A recent Supreme Court of Queensland decision is a timely
reminder of the serious consequences of making misleading or
deceptive representations during pre-contractual negotiations.
In a tight property market where it can be a struggle to sell
properties off-the-plan, it's important that if developers
express opinions or make predictions or forecasts about future
events, they have reasonable grounds for doing so.
Here, special counsel Brett Bolton and solicitor Peter Travers
review the facts of Nifsan Developments v Buskey &
Anor and outline what developers and their agents can learn
from this case.
In Nifsan Developments Pty Ltd v Buskey & Anor
 QSC 314, the court found that the developer was guilty of
misleading and deceptive conduct after its agent confirmed that the
buyers of a unit would have unrestricted views from that unit, when
in fact the developer had applied for approval to build another
development which would restrict those views.
This case confirms that a buyer will not be denied a remedy
under Australian Consumer Law (ACL) merely because they failed to
check the accuracy of a representation. Buyers are entitled to a
full refund of all deposits paid if a contract is declared void,
and developers may also be liable to pay compensation for any loss
suffered as a result of the misleading or deceptive conduct.
Nifsan Developments v Buskey & Anor
In January 2008, buyers Mr Buskey and Ms Tuominen visited
developer Nifsan Developments' sales centre to enquire about
property that Nifsan was advertising off-the-plan. During the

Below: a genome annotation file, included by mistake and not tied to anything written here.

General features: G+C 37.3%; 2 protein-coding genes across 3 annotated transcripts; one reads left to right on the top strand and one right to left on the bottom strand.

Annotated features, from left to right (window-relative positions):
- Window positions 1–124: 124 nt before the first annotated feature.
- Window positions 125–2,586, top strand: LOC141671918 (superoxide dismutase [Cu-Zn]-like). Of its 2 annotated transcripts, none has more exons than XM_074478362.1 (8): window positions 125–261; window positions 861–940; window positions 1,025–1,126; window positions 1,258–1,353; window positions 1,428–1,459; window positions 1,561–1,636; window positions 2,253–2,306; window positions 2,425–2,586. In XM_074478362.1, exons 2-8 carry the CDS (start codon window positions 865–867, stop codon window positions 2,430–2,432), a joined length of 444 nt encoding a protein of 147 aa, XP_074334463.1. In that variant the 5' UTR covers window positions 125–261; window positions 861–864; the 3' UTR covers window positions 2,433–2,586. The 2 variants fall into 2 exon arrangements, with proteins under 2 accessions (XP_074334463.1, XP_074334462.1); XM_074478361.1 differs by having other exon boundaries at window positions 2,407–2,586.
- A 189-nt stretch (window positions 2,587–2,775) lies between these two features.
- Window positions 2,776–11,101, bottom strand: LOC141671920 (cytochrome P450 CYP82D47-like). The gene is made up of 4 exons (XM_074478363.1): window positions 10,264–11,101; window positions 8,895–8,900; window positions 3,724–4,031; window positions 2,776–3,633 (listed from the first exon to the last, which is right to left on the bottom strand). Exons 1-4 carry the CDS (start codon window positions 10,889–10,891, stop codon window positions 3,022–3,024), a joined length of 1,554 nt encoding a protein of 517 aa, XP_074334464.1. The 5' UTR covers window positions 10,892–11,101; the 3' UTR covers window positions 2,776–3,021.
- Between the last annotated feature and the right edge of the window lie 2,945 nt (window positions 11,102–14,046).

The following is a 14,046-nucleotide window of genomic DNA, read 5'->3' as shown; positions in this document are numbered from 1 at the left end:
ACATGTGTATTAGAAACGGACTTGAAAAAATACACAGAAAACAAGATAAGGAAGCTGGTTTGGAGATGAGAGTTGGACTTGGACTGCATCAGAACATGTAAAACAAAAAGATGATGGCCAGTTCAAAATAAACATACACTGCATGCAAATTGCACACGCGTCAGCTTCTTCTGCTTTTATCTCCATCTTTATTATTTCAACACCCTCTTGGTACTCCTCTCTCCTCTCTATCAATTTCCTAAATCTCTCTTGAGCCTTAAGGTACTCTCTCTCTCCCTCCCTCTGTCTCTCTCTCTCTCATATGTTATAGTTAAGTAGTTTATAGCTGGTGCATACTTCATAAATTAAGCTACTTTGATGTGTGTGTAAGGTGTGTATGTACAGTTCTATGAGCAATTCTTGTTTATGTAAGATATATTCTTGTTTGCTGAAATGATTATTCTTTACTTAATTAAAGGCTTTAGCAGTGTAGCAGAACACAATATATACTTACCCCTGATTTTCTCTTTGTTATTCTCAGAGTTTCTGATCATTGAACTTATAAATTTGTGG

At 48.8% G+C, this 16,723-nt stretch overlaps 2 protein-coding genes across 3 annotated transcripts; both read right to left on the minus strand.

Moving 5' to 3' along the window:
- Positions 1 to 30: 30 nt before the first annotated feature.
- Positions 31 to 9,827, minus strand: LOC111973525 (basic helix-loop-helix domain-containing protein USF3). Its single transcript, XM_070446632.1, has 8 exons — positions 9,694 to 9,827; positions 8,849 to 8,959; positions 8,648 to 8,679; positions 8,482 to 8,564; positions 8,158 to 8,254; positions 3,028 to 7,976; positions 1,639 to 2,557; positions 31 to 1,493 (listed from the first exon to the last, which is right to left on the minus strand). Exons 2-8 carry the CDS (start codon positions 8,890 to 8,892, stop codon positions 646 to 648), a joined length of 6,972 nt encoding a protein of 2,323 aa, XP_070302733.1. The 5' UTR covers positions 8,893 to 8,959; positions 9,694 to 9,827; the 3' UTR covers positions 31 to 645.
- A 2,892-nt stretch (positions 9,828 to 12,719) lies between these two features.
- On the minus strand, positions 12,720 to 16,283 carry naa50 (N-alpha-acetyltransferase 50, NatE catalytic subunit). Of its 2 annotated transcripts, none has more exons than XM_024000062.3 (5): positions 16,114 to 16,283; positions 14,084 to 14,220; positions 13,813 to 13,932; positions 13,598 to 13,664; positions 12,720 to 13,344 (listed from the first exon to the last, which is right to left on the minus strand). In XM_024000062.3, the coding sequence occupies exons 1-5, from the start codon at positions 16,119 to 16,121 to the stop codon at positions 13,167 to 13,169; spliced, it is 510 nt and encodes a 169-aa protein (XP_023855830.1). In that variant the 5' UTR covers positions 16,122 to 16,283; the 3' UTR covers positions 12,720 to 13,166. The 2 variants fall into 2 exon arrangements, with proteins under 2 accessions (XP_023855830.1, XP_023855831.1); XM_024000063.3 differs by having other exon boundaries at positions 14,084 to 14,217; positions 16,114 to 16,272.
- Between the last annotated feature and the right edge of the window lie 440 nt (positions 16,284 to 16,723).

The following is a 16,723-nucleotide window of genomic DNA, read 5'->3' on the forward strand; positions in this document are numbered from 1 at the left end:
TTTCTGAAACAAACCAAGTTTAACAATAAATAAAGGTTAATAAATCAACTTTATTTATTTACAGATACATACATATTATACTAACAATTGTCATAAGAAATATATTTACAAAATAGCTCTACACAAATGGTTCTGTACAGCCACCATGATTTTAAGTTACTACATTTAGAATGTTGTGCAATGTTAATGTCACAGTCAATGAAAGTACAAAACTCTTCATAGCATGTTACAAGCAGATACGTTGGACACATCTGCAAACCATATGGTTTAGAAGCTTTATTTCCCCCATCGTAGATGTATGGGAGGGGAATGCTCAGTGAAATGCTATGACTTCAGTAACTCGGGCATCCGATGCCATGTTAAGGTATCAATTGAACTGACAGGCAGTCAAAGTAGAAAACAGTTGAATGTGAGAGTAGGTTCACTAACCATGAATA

initial negotiations, the buyers told Nifsan's agent that they
wanted unrestricted views from their unit, with privacy from other
units looking in. The agent took the buyers to one of their other
units and made certain representations about the views that the
buyers could expect, including confirmation that their views would
be unrestricted. The buyers signed a contract for the purchase of
the penthouse unit in February 2008.
In September 2008, the buyers learned that Nifsan had applied in
October 2007 for approval to build the Porto Grande building,
which, if built, would restrict the views from their unit. The
agent who sold the buyers the unit, however, was not aware of
Nifsan's application. After the buyers terminated the contract,
Nifsan sued for specific performance. In court, the buyers argued
that the contract should be set aside on the basis of misleading
and deceptive conduct.
The court's decision
The court found that the agent's representations, for which
the developer was responsible, were misleading, and in breach of
the Trade Practices Act 1974 (as it then was). The court
declared the contract void.
The Competition and Consumer Act 2010, which
encompasses the ACL, commenced on 1 January 2011. It superseded the
Trade Practices Act 1974, and carries over the provisions
relating to misleading and deceptive conduct.
When determining whether representations are misleading, the
court will consider whether the developer had reasonable grounds to
make the representation, and whether there was reliance by the
The question is not whether the reliance was reasonable, but
whether there was reliance in fact. In this case,
although the court felt that the buyers were probably naďve
and could have taken steps to protect their interests, they did in
fact trust and rely on the representations of the developer's
agent. The court's decision confirms that conduct of an agent,
if they act within their actual or apparent authority, will bind
This legal update is an overview of existing eligible project activities and new project types proposed to be developed.
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